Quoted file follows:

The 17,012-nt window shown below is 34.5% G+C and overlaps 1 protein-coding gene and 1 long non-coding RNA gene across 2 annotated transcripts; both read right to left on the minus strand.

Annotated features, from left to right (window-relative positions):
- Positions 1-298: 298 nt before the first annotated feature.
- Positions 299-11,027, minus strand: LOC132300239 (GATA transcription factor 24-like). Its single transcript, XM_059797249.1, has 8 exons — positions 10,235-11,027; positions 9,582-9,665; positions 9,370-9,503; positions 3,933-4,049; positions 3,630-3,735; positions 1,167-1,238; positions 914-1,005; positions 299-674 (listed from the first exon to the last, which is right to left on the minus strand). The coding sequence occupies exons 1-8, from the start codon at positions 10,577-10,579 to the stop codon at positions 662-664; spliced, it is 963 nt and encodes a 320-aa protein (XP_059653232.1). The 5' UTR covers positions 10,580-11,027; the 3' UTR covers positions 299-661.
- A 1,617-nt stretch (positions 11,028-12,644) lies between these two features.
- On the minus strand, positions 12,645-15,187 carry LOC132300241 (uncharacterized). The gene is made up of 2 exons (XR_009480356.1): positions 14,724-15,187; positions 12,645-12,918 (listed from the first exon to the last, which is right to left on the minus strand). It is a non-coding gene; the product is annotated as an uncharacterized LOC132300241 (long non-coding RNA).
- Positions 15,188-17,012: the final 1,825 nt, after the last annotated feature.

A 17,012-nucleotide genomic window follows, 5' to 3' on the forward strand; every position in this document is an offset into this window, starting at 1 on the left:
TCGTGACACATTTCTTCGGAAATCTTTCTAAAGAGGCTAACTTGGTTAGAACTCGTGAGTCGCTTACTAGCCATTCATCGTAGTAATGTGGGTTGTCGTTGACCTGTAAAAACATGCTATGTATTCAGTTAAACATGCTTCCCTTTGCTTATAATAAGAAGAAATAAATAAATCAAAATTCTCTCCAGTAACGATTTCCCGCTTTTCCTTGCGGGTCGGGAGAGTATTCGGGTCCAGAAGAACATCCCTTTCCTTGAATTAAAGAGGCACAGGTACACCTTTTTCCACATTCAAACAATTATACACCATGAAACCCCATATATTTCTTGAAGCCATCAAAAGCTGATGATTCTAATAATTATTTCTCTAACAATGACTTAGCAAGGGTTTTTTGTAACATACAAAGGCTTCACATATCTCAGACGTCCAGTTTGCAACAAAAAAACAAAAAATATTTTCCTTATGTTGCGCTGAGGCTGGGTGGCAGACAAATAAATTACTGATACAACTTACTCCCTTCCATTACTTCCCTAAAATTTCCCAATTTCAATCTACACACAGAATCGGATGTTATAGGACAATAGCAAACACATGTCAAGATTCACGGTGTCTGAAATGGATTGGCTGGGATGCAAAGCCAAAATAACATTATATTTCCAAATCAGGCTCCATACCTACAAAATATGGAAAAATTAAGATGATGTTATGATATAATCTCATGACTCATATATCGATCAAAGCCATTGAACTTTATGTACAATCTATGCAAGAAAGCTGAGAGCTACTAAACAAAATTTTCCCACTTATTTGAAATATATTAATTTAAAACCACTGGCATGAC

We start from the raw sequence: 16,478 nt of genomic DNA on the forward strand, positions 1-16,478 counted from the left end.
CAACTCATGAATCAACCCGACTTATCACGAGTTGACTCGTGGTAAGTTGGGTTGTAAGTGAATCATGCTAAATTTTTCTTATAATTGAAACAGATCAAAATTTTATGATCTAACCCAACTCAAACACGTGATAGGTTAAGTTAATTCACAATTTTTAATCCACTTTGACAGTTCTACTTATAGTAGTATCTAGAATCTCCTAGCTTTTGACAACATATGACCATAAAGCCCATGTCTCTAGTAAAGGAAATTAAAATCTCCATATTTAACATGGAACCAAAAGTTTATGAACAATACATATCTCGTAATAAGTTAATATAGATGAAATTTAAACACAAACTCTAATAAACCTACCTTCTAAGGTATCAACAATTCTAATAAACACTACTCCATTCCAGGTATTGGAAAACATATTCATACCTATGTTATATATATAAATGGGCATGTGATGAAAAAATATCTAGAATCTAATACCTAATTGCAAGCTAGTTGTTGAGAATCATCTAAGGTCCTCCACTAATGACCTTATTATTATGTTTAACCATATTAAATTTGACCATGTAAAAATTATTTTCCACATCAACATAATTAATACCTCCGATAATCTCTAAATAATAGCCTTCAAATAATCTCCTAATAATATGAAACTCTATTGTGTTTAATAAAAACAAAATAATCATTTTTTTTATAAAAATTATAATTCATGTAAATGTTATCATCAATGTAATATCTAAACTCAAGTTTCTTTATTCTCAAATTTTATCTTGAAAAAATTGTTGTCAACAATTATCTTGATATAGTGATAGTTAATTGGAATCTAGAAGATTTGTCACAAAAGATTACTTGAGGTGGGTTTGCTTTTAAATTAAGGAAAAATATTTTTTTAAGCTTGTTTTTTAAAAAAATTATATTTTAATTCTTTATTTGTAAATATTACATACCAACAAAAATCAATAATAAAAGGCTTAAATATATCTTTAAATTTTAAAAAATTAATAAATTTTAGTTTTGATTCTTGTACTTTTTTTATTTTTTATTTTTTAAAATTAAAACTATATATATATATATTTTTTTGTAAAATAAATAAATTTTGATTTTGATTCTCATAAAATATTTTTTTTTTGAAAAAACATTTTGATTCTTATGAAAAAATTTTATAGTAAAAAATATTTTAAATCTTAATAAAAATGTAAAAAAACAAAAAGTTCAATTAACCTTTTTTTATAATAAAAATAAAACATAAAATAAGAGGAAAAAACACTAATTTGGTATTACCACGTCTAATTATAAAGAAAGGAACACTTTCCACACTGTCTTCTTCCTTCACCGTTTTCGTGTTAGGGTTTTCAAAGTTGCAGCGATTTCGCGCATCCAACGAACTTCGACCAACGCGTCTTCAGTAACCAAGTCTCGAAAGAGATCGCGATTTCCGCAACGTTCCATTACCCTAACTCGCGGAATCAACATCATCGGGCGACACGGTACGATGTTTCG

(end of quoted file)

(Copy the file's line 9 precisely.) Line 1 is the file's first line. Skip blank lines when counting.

TCGTGACACATTTCTTCGGAAATCTTTCTAAAGAGGCTAACTTGGTTAGAACTCGTGAGTCGCTTACTAGCCATTCATCGTAGTAATGTGGGTTGTCGTTGACCTGTAAAAACATGCTATGTATTCAGTTAAACATGCTTCCCTTTGCTTATAATAAGAAGAAATAAATAAATCAAAATTCTCTCCAGTAACGATTTCCCGCTTTTCCTTGCGGGTCGGGAGAGTATTCGGGTCCAGAAGAACATCCCTTTCCTTGAATTAAAGAGGCACAGGTACACCTTTTTCCACATTCAAACAATTATACACCATGAAACCCCATATATTTCTTGAAGCCATCAAAAGCTGATGATTCTAATAATTATTTCTCTAACAATGACTTAGCAAGGGTTTTTTGTAACATACAAAGGCTTCACATATCTCAGACGTCCAGTTTGCAACAAAAAAACAAAAAATATTTTCCTTATGTTGCGCTGAGGCTGGGTGGCAGACAAATAAATTACTGATACAACTTACTCCCTTCCATTACTTCCCTAAAATTTCCCAATTTCAATCTACACACAGAATCGGATGTTATAGGACAATAGCAAACACATGTCAAGATTCACGGTGTCTGAAATGGATTGGCTGGGATGCAAAGCCAAAATAACATTATATTTCCAAATCAGGCTCCATACCTACAAAATATGGAAAAATTAAGATGATGTTATGATATAATCTCATGACTCATATATCGATCAAAGCCATTGAACTTTATGTACAATCTATGCAAGAAAGCTGAGAGCTACTAAACAAAATTTTCCCACTTATTTGAAATATATTAATTTAAAACCACTGGCATGAC